Hmm, a slightly difficult question. It depends on each person and the style of travel they have already experienced. For someone who has already traveled extensively with a backpack, who is comfortable with transportation, crowds, and curious about other cultures, there won’t be any particular issues, especially for street life in Peshawar, for example.

Another person who does well-organized trekking can also travel very easily to tourist areas in Pakistan dedicated to high mountain sports, which also attract a fair number of mountaineers. This specific tourism has certainly influenced the organization of lifestyles to receive these athletes and offer them more adapted services.

If I talk about my experience, which is clearly about experiencing street life and the locals, one must already be accustomed to human relations with strangers, remain in a state of mind of kindness and without judgment. (Judgment of local life or customs, dress codes, habits, or ways of doing things sometimes diametrically opposed to our values and practices.) This is sometimes not so simple, the human brain (especially Western) is sometimes well-conditioned and resists. One must be aware of this and not cling to it, and everything goes well by letting go and keeping a childlike spirit of discovery. Everything becomes easier and more fluid.

In a broader sense, I would say to make sure to obtain a visa before traveling to Pakistan and not to forget warm clothing during the winter season!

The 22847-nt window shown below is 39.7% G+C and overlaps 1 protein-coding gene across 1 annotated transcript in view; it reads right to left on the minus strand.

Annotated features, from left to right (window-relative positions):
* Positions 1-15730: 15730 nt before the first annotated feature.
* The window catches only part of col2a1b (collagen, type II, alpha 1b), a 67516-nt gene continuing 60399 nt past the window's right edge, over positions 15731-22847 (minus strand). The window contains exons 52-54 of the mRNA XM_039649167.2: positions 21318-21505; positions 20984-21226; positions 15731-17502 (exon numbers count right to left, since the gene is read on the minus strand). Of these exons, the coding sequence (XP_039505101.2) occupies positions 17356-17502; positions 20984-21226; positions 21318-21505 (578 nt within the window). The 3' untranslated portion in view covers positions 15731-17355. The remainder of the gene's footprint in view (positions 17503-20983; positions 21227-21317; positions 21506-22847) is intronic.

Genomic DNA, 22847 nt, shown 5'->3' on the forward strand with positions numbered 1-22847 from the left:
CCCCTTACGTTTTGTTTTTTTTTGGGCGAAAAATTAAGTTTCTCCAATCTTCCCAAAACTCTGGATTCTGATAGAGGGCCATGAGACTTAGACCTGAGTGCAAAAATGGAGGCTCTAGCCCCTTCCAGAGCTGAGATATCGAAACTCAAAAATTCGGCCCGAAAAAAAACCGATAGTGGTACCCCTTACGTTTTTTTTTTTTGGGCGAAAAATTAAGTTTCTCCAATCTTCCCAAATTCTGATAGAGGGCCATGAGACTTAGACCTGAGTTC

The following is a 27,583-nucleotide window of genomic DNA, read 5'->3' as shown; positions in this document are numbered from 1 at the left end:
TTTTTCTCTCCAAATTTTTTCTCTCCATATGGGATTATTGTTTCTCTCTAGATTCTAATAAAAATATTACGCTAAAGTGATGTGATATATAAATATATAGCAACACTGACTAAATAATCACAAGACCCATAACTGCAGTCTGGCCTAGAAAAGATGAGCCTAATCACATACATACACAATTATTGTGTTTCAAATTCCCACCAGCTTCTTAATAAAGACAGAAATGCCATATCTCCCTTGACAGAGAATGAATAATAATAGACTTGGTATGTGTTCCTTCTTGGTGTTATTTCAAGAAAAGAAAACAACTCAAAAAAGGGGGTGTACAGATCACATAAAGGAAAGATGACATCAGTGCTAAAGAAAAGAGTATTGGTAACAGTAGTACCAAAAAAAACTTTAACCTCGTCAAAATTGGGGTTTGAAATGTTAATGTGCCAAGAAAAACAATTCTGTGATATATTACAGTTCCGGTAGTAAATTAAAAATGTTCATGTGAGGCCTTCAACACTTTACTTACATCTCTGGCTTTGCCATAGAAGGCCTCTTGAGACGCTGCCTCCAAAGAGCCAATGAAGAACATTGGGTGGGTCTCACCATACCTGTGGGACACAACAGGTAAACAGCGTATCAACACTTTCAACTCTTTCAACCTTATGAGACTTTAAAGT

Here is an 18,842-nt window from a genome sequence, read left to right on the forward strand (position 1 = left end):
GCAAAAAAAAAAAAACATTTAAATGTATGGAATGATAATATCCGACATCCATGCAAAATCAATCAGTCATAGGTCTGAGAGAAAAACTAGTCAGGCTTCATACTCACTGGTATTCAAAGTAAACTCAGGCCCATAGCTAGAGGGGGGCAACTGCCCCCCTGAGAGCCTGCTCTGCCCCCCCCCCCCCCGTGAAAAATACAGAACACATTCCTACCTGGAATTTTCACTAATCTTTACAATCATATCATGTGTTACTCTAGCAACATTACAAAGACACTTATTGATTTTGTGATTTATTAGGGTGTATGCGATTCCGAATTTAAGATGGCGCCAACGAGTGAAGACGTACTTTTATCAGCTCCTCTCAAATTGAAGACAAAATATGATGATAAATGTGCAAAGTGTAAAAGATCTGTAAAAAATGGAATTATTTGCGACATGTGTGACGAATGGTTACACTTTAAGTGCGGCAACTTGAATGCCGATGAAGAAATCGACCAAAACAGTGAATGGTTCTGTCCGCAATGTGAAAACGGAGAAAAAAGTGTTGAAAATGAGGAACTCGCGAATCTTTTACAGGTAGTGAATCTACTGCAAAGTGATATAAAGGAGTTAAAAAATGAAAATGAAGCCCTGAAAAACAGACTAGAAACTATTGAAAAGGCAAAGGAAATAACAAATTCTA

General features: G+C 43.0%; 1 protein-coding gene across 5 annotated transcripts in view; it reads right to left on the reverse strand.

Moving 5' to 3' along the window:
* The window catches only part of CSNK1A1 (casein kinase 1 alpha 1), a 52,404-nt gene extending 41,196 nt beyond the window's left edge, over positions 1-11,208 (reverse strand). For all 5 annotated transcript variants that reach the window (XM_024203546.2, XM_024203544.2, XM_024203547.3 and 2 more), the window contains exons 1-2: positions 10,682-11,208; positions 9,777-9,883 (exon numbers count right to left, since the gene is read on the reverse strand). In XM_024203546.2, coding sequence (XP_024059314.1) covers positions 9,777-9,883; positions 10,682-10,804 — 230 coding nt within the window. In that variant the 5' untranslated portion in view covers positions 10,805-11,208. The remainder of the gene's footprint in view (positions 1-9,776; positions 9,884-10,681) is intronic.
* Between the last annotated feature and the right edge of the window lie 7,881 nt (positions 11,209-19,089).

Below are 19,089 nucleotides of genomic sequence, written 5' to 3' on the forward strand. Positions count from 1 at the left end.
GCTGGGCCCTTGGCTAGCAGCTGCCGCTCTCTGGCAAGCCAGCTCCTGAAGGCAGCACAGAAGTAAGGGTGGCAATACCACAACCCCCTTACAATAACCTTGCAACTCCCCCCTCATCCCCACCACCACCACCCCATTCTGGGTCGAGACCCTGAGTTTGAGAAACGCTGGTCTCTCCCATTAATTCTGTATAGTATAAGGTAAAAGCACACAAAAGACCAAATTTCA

My favorite photo from Pakistan is a photo of a street in Peshawar. Technically, there’s nothing exceptional about this photo – it’s a photo that anyone could take. But for me, it captures the atmosphere that I loved in Peshawar and makes me feel a sweet nostalgia.

It’s a beautiful late afternoon light, with a lot of people in the street but there’s a calm and serenity that I really like. The bounce of colors between the dominant yellow that responds to the blue of the plastic bags, and the women in burqas moving through the image.

I have other photos that are stronger, better composed, with interesting graphic elements or also intense portraits, but this image provokes a lot of sensations in me, and that’s why I think it’s the most beautiful in my eyes, the one that makes me want to relive that specific moment 100%.



How do you at Carmencita Film Lab work precisely on images that come from different photographers, who have very different shooting styles and ways?

I am always impressed by the differences in images and looks produced, while still being precise in delivering work that meets my expectations (especially for this project in Pakistan!)

Thank you for your incredible work and our always positive exchanges to achieve the desired result!

We follow a 2-steps color correction process. The first step takes place in the scan station, where we make basic adjustments to the image. The second step is performed by our editing team, who tailor the adjustments to the photographer’s individual preferences.

This is where our database comes in handy 😉 Whether they’re amateurs or pros, we keep a register with all of our clients’ profiles. We have kept track of each photographer’s preferences and specific requests, since each one has their own unique style.

However, the most crucial element of our workflow is communication! It is through ongoing communication between our clients and our lab that we are able to deliver the best possible results.